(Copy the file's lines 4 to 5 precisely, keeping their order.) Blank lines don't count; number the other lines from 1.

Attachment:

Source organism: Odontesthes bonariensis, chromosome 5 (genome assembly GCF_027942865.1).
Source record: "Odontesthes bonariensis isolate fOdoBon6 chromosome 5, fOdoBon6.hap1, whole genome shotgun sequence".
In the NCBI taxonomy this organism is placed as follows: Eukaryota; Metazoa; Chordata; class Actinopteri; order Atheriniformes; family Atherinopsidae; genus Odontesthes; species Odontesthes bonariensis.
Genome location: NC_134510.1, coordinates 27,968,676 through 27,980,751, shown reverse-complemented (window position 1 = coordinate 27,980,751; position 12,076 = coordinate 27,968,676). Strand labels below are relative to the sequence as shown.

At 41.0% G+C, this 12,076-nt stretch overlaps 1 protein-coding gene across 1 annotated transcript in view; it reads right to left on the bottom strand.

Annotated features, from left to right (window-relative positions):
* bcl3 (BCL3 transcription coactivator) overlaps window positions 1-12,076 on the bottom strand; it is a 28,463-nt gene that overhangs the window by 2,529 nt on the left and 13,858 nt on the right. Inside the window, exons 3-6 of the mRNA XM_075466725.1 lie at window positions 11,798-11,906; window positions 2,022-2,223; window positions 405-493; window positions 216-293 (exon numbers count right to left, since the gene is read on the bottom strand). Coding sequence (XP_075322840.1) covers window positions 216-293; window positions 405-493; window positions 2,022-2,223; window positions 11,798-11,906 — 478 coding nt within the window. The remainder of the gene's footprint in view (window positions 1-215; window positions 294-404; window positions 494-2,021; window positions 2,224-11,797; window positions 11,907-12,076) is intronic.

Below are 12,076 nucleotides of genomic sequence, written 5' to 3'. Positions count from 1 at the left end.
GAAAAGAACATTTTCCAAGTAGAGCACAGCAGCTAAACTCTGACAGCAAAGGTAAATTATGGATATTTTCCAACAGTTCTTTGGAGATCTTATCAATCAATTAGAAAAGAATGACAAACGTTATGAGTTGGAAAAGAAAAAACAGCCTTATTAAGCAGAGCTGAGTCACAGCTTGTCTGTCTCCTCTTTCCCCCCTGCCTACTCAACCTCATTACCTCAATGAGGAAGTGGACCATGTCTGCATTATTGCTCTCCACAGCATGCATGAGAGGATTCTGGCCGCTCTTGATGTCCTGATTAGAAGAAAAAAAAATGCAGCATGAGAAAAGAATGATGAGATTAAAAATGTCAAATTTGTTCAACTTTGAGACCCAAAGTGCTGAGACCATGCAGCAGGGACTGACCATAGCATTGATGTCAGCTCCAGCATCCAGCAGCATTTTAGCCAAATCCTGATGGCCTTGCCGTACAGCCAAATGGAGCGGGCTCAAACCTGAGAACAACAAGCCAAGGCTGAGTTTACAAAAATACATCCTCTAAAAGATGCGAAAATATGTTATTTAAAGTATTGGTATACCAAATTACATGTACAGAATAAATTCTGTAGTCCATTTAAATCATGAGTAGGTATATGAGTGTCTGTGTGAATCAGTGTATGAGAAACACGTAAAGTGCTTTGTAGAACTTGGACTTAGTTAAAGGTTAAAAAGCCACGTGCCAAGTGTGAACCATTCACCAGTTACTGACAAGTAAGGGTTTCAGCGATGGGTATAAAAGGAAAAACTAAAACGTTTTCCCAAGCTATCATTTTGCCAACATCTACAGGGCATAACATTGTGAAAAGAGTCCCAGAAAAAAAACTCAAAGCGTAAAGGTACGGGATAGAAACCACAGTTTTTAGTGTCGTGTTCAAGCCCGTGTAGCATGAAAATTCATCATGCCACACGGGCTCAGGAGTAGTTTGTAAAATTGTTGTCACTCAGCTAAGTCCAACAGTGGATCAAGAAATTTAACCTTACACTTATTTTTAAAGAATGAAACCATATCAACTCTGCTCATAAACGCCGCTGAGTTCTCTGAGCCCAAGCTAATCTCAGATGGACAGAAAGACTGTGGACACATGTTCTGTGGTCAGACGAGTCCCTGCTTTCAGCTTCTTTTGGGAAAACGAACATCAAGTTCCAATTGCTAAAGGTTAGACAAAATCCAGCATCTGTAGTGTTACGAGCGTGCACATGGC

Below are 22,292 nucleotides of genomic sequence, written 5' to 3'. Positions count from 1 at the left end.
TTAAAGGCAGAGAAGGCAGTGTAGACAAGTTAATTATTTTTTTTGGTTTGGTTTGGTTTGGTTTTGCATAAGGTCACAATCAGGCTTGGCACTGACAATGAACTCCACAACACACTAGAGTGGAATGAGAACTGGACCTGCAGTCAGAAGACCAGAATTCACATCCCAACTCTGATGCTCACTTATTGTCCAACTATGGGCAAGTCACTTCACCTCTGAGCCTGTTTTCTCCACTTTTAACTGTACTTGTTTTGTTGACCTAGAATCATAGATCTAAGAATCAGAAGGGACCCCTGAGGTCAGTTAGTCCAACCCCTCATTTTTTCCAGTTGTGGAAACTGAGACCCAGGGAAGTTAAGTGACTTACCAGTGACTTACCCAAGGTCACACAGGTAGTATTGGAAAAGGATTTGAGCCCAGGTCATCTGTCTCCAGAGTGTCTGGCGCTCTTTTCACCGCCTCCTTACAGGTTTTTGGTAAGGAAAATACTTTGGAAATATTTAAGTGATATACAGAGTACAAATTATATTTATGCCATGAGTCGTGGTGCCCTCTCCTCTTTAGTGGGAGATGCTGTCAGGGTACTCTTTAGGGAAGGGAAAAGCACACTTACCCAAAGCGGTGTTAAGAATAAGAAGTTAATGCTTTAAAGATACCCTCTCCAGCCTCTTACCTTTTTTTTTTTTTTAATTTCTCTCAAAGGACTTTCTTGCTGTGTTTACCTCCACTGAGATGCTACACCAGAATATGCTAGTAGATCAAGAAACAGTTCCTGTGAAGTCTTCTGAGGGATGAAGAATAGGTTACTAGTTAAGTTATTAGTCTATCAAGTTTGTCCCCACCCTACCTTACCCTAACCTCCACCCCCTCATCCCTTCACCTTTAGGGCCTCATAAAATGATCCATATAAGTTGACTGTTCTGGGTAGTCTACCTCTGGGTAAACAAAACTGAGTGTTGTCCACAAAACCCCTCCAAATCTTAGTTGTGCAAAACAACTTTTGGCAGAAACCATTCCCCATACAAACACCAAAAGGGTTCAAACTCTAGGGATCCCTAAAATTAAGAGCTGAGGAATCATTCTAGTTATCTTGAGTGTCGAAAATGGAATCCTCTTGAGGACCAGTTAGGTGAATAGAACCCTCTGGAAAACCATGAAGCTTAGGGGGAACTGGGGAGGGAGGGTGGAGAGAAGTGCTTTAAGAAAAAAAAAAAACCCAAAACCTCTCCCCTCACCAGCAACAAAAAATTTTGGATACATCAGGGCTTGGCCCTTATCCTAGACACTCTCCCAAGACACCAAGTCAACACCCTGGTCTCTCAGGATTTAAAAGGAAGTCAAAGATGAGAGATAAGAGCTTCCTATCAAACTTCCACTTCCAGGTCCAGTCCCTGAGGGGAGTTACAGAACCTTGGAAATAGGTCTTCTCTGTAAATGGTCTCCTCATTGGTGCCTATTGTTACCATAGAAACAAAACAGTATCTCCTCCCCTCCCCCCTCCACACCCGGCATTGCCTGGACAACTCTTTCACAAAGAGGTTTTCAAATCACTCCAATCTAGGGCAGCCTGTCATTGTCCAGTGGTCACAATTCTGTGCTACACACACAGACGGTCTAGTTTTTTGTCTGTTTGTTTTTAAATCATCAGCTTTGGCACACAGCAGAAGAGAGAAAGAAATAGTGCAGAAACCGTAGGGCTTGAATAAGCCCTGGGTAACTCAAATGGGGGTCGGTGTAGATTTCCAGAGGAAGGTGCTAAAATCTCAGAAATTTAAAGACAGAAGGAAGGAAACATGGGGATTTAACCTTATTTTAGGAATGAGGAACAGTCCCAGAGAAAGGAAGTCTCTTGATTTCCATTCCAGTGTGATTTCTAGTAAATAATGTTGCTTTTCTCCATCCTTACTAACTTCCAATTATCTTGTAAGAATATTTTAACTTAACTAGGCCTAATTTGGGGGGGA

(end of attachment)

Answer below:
Genome location: NC_134510.1, coordinates 27,968,676 through 27,980,751, shown reverse-complemented (window position 1 = coordinate 27,980,751; position 12,076 = coordinate 27,968,676). Strand labels below are relative to the sequence as shown.

At 41.0% G+C, this 12,076-nt stretch overlaps 1 protein-coding gene across 1 annotated transcript in view; it reads right to left on the bottom strand.